Please be aware that much of the software linked to or mentioned on this forum is niche and therefore infrequently downloaded. Lots of anti-virus scanners and so-called malware detectors like to flag infrequently downloaded software as bad until it is either downloaded enough times, or its developer actually bothers with getting each individual release allow listed by every single AV vendor. You can do many people a great favor when encountering such a "problem" example by submitting them to your AV vendor for examination. For almost everything on this forum, it is a false positive.
Last post by j7n -
The 24-bit field in the header means that the DTS was originally created from this bit depth. As DTS is a lossy codec, the encoded waveform is always an approximation of the original signal, and usually decoded to 24 or 32 bits anyway. The higher range is effectively only used during the quietest sections.
You can choose the bit depth to use under "Converter setup" - "Choose output file format" - "Output bit depth". A 24-bit FLAC will be very large, about double the size.
The wrongly reported number of channels only happens if your DTS is encapsulated into a fake WAV or other format. You can strip the WAV header, use a .dts file extension, then the DTS will play in most programs than can play videos, but you can't use it to burn a CD easily, or verify with Cuetools.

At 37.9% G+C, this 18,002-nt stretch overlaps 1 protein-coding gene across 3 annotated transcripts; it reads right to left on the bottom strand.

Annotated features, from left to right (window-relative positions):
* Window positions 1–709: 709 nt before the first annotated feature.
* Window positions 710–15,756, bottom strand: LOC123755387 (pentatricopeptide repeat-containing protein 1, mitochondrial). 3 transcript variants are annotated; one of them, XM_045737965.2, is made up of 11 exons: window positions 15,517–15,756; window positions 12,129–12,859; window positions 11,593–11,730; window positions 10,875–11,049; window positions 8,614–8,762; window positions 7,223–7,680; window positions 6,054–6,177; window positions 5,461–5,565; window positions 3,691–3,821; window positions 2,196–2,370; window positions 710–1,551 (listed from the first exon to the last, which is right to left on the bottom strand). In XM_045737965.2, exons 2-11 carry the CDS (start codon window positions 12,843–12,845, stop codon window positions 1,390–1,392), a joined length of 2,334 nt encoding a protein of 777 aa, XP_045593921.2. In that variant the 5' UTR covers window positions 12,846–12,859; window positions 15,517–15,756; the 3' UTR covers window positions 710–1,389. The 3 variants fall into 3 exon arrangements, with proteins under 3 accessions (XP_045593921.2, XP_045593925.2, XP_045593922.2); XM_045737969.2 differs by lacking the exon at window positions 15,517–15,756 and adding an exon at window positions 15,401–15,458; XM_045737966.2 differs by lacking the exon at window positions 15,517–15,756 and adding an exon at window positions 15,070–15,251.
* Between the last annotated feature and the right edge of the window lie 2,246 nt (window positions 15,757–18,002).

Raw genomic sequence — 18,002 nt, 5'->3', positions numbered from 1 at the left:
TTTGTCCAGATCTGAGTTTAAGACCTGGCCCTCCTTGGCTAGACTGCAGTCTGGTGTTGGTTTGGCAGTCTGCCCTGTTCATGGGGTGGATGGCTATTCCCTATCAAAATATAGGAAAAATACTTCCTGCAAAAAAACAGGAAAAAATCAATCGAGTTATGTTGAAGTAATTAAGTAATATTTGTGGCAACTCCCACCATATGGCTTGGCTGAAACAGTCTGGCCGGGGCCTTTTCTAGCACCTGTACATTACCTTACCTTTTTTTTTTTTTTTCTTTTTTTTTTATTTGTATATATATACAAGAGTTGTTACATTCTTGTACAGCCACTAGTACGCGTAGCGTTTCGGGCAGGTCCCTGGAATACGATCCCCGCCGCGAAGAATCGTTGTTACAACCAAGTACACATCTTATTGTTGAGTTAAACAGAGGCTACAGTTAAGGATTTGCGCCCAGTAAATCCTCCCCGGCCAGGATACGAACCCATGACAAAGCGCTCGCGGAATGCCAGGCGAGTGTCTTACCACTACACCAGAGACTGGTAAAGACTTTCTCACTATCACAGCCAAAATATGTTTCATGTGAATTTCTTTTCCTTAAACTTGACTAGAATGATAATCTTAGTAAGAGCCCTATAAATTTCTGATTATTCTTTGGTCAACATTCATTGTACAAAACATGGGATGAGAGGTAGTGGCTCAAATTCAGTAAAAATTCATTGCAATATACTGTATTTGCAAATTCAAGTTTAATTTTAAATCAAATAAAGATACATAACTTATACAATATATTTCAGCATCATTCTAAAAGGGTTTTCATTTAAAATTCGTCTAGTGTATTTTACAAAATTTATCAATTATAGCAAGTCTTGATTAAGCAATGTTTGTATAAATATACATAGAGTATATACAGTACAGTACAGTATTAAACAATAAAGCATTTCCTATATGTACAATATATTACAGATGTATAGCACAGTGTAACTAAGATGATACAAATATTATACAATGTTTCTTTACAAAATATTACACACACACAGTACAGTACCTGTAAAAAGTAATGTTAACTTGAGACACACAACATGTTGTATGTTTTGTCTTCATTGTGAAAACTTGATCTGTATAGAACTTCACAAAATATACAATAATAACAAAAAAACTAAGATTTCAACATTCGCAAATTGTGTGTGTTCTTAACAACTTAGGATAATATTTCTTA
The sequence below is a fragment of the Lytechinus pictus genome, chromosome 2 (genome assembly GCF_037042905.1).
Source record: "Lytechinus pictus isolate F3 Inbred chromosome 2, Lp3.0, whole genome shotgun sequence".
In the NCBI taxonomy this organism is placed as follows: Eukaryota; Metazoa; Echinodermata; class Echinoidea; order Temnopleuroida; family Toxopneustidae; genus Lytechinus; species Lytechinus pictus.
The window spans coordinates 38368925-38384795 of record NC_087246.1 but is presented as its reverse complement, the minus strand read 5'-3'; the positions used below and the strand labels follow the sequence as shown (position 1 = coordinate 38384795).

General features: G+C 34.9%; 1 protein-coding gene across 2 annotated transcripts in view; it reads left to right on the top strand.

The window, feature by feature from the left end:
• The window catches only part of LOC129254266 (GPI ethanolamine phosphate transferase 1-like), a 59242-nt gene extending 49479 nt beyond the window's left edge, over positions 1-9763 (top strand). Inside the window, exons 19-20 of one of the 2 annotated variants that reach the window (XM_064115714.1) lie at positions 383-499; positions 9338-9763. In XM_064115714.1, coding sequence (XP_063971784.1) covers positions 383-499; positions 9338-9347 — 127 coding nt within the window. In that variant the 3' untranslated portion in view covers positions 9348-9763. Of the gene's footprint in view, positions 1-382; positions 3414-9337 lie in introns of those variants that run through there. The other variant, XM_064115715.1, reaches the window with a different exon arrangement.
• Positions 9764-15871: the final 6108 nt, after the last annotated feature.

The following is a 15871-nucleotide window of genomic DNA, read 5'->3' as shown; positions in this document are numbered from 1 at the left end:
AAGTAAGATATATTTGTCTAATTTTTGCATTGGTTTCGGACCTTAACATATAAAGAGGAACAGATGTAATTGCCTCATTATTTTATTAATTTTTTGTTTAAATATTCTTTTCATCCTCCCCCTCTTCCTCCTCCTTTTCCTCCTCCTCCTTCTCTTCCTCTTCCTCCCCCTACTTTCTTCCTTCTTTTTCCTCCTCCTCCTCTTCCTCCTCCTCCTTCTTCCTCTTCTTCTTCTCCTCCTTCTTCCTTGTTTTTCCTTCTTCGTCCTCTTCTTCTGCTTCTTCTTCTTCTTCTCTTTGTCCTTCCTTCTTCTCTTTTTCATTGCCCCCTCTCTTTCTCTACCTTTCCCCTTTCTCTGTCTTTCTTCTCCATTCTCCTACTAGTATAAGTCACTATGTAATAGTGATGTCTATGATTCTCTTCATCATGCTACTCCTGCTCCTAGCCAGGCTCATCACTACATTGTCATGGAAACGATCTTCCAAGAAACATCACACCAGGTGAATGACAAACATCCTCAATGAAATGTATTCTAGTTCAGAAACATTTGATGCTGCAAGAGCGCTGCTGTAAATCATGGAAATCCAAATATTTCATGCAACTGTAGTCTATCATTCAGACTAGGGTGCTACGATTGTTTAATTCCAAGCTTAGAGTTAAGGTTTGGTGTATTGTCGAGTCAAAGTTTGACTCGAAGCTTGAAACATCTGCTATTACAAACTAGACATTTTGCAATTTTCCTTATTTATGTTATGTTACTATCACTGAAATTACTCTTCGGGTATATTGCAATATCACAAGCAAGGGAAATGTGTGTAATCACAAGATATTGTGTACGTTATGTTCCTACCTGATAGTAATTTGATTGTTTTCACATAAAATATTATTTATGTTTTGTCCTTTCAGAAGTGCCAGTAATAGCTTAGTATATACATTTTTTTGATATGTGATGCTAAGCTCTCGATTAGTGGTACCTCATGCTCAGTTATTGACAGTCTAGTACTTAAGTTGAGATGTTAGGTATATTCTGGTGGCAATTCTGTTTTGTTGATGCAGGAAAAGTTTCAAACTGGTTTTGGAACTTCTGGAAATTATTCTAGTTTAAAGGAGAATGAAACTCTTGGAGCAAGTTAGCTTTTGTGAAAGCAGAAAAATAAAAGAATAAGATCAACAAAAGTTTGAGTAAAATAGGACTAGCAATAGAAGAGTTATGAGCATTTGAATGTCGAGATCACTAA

Last post by Skie -
Thank you Rollin for your kind reply. I did "almost" the same thing ... that is, in the Processing section I didn't check "Enable decode postprocessing". After I did that, the results were as expected. One thing that makes me wonder (and something irritating) is that when I check the properties of the dts file (the original one) it shows 2ch, i.e. stereo, even though the spectrogram shows 6ch. It is normal or something can be done to show 6ch like in this FLAC after conversion.
I assumed there was an option to convert asian characters to a latin string in iOS because using the DS Audio app (https://apps.apple.com/us/app/ds-audio/id321495303), songs are sorted by pinyin and grouped into the resulting letters in the side nav correctly. For example, 王菲 is spelled in pinyin as WangFei which is then sorted under W and grouped in that bucket. I think it would require detecting and converting asian characters to latin script rather than a custom sort or character classification.
For iOS it seems like Core Foundation allows the conversion of asian unicode characters to pinyin. I am less familiar with android but I assume there is the equivalent
Last post by vinnie97 -
Wow, haven't been to HA in a while. Vorby is no longer king and Apple has brought their lossy counterpart to the forefront apparently. What about at 60 kbps? My tin ears (not a lot of classical in the collection either) don't mind that average bitrate with Vorbis.